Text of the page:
Climate & environment

Climate and environment applications

Lousy climate without HX-Factor


Consider the cooling and heating in processing industries, power plant engineering and HVAC requirements of our advanced society, and you’ll quickly discover how much we have come to rely on high quality heat exchangers. Take for instance the supply of district heat, in which large heat exchangers input energy from power plant heat processes into urban heating networks – and implement the required energy transfer to residential heating cycles. Good for people and good for the environment.

District heating

Our heat exchangers – plate heat exchangers and shell and tube heat exchangers – are employed in the supply of district heating, which link heating supply from power plants via transfer stations to the final user. These heat exchangers are, for example, also applied in geothermal engineering, solar-system separation, floor heating, and district cooling. Compact system design and clarity in investment calculation mean a maximum of heat-transfer rates.

Heating and cooling for quality of everyday life

Shopping centers, supermarkets, caterers, and cold storage warehouses require powerful and, above all, efficient refrigeration technology – since these systems represent the largest operating-cost factor in refrigerated warehousing. Reliable finned tube heat exchangers for refrigeration assure that the ecological footprint of the cold chain remains at a minimum and that consumers can enjoy an extensive offering of fresh fruit and vegetables, cold drinks, and ready-to-eat meals. These benefits are made possible by optimal, reliable supply of chilling and freezing.

Those who enjoy spending their leisure time in indoor ski centers usually care very little about seeing or hearing the mechanical systems that make their enjoyment possible. This is why our finned tube heat exchangers for refrigeration in indoor skiing are designed to work discreetly in the background. For the same reason, our wet cooling towers, with their modular design, are used in especially large building complexes such as airports and factories. These systems can be especially planned to be installed where they are unseen and unheard.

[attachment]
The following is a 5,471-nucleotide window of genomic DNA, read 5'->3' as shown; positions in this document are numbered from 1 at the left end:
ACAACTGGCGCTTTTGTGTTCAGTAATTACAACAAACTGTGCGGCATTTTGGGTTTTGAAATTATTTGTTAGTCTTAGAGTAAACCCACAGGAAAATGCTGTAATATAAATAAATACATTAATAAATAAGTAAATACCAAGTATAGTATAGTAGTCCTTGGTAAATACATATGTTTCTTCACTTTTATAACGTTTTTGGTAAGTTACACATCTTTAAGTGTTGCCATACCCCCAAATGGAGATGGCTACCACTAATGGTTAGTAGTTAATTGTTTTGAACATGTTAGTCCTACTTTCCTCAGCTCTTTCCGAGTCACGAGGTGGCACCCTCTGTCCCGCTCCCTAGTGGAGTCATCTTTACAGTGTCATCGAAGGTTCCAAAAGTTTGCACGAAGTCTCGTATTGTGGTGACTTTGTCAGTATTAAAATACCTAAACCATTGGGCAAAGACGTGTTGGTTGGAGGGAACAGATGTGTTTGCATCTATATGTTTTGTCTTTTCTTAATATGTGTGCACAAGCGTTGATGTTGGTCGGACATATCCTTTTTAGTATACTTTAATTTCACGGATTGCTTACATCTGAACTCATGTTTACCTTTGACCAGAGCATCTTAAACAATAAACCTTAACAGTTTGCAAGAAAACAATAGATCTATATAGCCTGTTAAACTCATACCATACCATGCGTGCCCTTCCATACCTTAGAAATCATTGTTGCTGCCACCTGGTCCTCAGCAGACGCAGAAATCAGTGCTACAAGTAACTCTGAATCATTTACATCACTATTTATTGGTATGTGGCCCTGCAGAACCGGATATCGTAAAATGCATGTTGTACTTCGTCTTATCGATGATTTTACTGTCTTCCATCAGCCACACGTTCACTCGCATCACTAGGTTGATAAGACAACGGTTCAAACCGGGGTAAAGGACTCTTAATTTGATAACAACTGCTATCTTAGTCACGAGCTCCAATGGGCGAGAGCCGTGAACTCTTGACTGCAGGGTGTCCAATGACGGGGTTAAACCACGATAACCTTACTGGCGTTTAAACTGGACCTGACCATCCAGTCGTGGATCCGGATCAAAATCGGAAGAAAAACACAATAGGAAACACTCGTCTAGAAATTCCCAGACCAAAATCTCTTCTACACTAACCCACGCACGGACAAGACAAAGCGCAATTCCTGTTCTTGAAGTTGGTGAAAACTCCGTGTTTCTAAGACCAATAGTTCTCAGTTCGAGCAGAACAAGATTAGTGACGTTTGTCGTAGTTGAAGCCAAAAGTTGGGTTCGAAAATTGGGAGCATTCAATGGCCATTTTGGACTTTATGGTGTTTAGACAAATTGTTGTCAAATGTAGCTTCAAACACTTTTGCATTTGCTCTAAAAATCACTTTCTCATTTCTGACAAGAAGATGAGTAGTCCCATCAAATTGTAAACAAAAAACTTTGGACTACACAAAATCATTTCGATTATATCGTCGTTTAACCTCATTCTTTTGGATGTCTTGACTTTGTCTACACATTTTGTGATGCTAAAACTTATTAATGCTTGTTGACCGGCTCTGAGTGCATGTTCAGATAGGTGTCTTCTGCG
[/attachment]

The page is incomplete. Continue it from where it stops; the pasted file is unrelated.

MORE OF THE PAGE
The London Underground subway system places great importance on the comfort of its patrons – beginning with their wait on the station platforms. Our refrigeration heat exchangers above the platforms operate with ground water and assure pleasantly cool temperatures in underground stations.


Thanks to the highly compact design of our cooling systems – owing to their innovative fin geometry – they have set new standards in the transport business for space requirements, weight, and use of material. In engines, the charge air, in addition to the fuel, is a key factor for efficient combustion. Around the world, finned tube heat exchangers from us increase the efficiency of diesel engines in locomotives for freight and passenger trains, as well as for heavy-haul trucks on the road. In addition, shell-and-tube heat exchangers cool transformer oil in electric locomotives and in other railway traction units.


In industrial production plants, heat exchangers can be found in operation everywhere. In many cases, heat exchangers are absolutely essential for the operation of electrical motors, internal-combustion engines, cogen power plants, and air treatment facilities. They are elementary constituents of any and all process engineering plants. The ecological footprint of an entire complex is not least determined by the efficiency of their heat exchangers. Greater efficiency of an refrigeration heat exchanger signifies reduced space and lower energy consumption. In comparison with systems with water as cooling medium, air cooling offers yet another positive side effect: it conserves water resources and prevents the heating of natural bodies of water. We are pioneers here and are leading in the world in the field of industrial air cooling.

For years now, the factors economy and ecology have no longer been inimical: indeed, with our heat exchangers, they go hand in hand. We must conserve our finite resources, and rising raw-materials costs mean that reduced consumption also conserves the bank accounts of consumers.

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